DNA Studies Genes Affecting Meat Quality in Beef Cattle
a brief review about one example gene controlling meat quality or grade in Canada
This webpage was last updated on November 16, 2013 by Sheila Schmutz firstname.lastname@example.org
Effects based on Leptin Genotypes
|Canada grades beef primarily on the amount of marbling present within the steak. Ranchers try to breed for cattle of AAA or premium grade because they receive a payment bonus for delivering beef of such quality. Feeding is also important, of course, so that cattle are finished properly before slaughter. Marbling affects the flavor of the meat. It also adds juiciness, even when steaks are cooked well.|
Leptin is a hormone in the fat metabolism pathway that has been shown to affect the amount of fat deposition in beef. A DNA variant alters a critical amino acid which affects the folding of this hormone. The leaner cattle have a "C" and the more marbled cattle a "T" in the critical position. Therefore cattle are CC, CT or TT. For more details about why this mutation has "causative" effects, see another webpage.
Leptin research began some years ago in our lab. Several cattle trials involving both purebred and crossbred cattle in several feeding situations have been conducted. Although the results vary in terms of the proportion that grade AAA or higher, the trend has always been the same: TT cattle have a much higher chance of AAA, or in the U.S. system "choice".
Because this T variant is inherited, a beef producer can try to purchase bulls that are TT and then know that every calf sired by such a bull will receive a T from him. The other allele of each calf obviously comes from its dam and so depending on the genotypes of the dams in the herd, calves could be TC or TT. Nevertheless the TT bull would ensure that all have a better chance of achieving a higher grade.
All of the cattle breeds that we have studied have both CC and TT animals. The proportion of these alleles does vary among breeds. The table below shows proportion of T in breeds where we have tested a sufficient number of purebreds to estimate this.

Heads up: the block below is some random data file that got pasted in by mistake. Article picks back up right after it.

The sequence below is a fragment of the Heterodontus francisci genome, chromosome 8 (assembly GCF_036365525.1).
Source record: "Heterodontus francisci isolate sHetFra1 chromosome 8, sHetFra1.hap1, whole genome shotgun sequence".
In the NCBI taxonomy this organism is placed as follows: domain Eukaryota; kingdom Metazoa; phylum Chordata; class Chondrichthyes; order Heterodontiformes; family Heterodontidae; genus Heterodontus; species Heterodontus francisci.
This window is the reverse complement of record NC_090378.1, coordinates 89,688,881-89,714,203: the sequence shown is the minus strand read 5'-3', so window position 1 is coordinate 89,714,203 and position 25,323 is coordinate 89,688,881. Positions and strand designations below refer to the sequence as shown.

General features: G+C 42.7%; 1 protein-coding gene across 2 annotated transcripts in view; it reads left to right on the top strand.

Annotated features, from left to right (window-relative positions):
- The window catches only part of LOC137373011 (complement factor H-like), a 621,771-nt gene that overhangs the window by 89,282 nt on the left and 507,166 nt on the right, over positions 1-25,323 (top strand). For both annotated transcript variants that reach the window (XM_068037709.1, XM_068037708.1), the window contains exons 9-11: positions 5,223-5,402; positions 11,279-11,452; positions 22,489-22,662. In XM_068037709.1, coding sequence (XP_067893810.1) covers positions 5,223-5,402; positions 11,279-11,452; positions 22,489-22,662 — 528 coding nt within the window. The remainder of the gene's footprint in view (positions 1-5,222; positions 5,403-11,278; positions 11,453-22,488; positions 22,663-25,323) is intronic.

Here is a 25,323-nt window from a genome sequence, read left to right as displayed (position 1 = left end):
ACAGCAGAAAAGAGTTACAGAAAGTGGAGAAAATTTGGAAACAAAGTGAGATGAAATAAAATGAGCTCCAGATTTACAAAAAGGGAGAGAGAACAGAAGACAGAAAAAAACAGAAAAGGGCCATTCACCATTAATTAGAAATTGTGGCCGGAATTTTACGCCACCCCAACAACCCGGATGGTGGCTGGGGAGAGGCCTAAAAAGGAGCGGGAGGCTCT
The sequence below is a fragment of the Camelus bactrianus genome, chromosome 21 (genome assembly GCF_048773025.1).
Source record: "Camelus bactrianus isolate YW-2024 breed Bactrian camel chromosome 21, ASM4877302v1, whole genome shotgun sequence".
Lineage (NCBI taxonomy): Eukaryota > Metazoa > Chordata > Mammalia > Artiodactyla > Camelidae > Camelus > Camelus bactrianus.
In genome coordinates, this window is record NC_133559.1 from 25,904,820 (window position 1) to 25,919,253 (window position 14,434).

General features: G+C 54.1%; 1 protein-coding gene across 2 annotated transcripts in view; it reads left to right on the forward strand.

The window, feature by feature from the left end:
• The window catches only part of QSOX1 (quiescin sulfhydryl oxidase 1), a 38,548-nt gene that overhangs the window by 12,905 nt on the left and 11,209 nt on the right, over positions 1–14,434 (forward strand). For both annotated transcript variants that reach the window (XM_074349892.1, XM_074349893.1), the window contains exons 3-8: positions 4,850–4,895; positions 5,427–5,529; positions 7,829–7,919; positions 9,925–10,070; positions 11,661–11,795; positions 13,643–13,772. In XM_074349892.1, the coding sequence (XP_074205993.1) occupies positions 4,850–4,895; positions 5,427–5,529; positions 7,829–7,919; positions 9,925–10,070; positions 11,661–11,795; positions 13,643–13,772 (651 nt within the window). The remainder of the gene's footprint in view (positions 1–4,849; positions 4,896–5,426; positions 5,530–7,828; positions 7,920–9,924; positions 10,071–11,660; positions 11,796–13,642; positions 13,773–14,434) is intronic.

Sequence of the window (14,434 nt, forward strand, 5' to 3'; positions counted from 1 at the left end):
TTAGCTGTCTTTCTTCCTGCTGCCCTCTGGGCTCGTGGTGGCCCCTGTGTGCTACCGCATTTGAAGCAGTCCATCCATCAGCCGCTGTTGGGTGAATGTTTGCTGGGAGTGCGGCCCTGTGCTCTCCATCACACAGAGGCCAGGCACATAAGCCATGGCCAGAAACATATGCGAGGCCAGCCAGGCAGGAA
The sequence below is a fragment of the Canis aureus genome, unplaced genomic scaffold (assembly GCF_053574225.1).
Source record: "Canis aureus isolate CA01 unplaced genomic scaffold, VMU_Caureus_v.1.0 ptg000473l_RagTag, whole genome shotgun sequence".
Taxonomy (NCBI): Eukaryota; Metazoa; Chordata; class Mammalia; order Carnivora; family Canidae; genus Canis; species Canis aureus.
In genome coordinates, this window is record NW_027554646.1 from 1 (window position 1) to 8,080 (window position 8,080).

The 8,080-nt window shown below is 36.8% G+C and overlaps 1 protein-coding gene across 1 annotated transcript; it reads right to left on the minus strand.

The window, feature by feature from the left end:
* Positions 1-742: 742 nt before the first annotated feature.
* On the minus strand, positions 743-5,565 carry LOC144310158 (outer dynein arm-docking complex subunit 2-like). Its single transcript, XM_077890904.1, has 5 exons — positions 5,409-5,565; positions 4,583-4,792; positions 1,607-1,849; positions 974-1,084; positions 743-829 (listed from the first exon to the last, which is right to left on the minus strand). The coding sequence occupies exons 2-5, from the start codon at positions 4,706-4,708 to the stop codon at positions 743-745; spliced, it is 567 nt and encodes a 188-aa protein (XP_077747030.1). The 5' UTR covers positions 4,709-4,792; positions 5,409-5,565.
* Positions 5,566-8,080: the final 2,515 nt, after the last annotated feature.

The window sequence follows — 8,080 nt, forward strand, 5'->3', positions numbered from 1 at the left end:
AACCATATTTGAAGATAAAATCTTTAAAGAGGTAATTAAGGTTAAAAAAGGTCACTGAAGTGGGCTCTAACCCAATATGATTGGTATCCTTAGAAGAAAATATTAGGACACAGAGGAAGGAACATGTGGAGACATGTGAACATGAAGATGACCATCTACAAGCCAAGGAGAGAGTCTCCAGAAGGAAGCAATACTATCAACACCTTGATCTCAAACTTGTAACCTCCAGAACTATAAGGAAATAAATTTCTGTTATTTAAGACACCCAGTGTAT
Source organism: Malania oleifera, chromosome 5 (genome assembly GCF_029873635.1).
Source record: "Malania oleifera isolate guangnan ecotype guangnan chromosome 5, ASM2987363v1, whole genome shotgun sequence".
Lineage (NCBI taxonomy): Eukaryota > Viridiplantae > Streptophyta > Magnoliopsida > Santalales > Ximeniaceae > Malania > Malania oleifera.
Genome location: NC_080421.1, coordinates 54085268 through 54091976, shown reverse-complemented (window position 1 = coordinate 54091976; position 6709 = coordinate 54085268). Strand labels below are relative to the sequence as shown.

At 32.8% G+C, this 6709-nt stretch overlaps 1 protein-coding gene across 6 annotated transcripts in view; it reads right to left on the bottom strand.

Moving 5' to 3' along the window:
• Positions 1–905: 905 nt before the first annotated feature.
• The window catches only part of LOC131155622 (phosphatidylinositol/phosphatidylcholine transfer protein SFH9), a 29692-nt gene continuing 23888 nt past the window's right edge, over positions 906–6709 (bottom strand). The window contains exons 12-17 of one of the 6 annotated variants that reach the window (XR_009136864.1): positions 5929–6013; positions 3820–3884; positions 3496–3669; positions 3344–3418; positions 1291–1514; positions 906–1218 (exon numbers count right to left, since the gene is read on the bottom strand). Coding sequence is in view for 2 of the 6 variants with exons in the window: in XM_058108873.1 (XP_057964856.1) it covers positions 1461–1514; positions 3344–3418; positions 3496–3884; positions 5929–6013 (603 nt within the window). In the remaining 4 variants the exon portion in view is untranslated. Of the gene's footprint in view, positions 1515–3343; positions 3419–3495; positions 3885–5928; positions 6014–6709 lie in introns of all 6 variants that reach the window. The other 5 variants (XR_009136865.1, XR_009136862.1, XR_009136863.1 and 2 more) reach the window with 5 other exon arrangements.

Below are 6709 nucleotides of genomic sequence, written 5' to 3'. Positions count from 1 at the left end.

|Breed||Frequency of T variant||Proportion TT|
Articles in the Popular Press
....Who's the tenderest of them all? Western Producer, June 4, 1998. D'Arce McMillan.
Scientists Search Genes for Beef Tenderness,, Western Producer, March 16, 2000, p. 97. D'Arce McMillan.
DNA Research on Meat Quality. Cattlemen magazine, June/July 2001 issue. p. 18-19. Sheila Schmutz.
New DNA test could someday select sires for fat or lean. Cattlemen magazine, May 1999 issue. p. 20-21. Carolyn Fitzsimmons
A simple DNA test is available from Quantum Genetics 8 - 410 Downey Road, Innovation Place, Saskatoon, SK Canada S7N 4N1 306-956-2071 Fax: 306-956-2066
DNA can be collected from hair roots, blood, semen, milk, etc. Although it was previously marketed by Merial as Igenity-L, this particular test is available now only from Quantum Genetics.
Other Genes Studied More Recently
There is a family of melanocortin receptors genes. Although MC1R is traditionally associated only with pigmentation in animals, data collected and analyzed by Kim McLean during her PhD studies, suggests that this gene also affects fat depostion, perhaps indirectly.
She also studied MC4R, a gene in this family that has been associated with carcass traits in other species previously. A SNP is this gene is associated with carcass fat in beef cattle.
Sarah Helgeson studied PMCH and identified a mutation in the promoter region that affected fat deposition. She also has preliminary data that tenderness was also affected.
Julie Goodall discovered a mutation in IGF2 which affects rib-eye area in beef cattle. Similarly others have discovered that a mutation in this gene affects ham size in pigs.
for further information contact:
Department of Animal and Poultry Science
University of Saskatchewan
Saskatoon, Canada S7N 5A8
phone: (306)966-4153 fax: (306)966-4151